Previous shellfish models have, in general, been calibrated for 1 location, unable to simulate growth across habitats that contrast in seston abundance and composition, as may vary between turbid, eutrophic and oligotrophic waters. Here, we describe the generic shellfish model ShellSIM, demonstrating how a common parameter set simulates growth effectively on calibration in the mussel Mytilus edulis and oyster Crassostrea gigas during normal culture across 9 different locations in Europe and China. Options enable the user to assess the relative values of chlorophyll a (CHL, measured in micrograms per liter), total particulate organic matter (POM; measured in milligrams per liter), and total particulate organic carbon (POC; measured in milligrams per liter) as codescriptors of the food available at separate locations. Using CHL as the sole proxy for available organics, together with an average carbon-to-CHL ratio of 50, growth in both M. edulis and C. gigas was predicted accurately at only 5 locations, primarily those with relatively low average food availability. In contrast, more than 74% of the observed variance in growth was predicted across all 9 locations in each species on inclusion of dynamic relations defining ingestion and absorption of both CHL-rich and all remaining organic matter such as may include bacteria, protozoans, colloids, and/or detritus, thereby helping to account for temporal and spatial changes in dietary composition. The energy content of the remaining organic matter (measured in Joules per milligram) ranged seasonally across all sites from about 2-25 J/mg, and could be predicted with growth from the relative abundance of CHL and POM alone, proving a viable alternative to more technically demanding measures of POC. Fractional contributions of the remaining organic matter to the energy absorbed in both species at each location ranged from less than about 0.4 during the spring to more than 0.8 from late autumn, in negative relation with CHL, thus helping to offset tissue wasting during winter months. We acknowledge model uncertainties, emphasizing the need to balance practicality and affordability against required accuracies. Last, we describe how the generic and multi-site capabilities afforded by ShellSIM, together with real-time outputs ready for integrated modeling of how shellfish influence ecosystem properties and processes, are saving time and resources across a variety of applications.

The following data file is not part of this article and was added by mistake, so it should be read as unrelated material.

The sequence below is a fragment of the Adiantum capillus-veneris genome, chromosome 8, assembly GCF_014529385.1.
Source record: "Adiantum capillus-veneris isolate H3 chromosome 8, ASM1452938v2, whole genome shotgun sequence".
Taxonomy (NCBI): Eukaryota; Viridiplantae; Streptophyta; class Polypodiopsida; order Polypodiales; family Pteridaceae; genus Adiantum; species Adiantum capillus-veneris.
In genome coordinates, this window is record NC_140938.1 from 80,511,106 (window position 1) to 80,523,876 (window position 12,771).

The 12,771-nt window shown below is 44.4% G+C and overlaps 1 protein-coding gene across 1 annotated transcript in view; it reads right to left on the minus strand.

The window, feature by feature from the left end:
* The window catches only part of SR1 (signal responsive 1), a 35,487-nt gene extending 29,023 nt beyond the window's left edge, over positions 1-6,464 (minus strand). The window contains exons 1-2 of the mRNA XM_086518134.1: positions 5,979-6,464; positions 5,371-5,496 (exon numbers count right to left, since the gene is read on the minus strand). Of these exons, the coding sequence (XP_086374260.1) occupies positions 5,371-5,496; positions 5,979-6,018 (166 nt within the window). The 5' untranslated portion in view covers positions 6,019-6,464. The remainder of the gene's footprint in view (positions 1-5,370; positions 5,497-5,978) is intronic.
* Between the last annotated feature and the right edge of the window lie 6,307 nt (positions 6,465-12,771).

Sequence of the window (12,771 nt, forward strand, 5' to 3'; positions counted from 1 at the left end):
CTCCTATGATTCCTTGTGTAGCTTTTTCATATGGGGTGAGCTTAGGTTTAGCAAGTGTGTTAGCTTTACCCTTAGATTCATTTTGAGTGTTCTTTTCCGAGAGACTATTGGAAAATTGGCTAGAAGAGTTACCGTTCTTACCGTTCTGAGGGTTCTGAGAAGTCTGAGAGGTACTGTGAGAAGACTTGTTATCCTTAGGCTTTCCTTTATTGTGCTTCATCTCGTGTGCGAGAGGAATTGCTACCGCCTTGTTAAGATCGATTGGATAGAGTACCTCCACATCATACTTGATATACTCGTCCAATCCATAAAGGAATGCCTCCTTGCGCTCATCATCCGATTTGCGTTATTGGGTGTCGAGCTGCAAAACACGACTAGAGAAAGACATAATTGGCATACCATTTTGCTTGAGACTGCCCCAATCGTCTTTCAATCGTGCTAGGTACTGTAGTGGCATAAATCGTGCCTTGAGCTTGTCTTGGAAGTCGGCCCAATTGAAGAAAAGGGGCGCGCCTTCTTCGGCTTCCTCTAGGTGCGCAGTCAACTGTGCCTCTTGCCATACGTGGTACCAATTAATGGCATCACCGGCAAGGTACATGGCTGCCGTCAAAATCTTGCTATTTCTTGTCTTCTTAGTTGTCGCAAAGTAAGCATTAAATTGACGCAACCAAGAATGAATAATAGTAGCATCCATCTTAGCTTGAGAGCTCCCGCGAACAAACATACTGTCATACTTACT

Agency: European Commission | Branch: H2020 | Program: CSA | Phase: BG-11-2014 | Award Amount: 4.00M | Year: 2015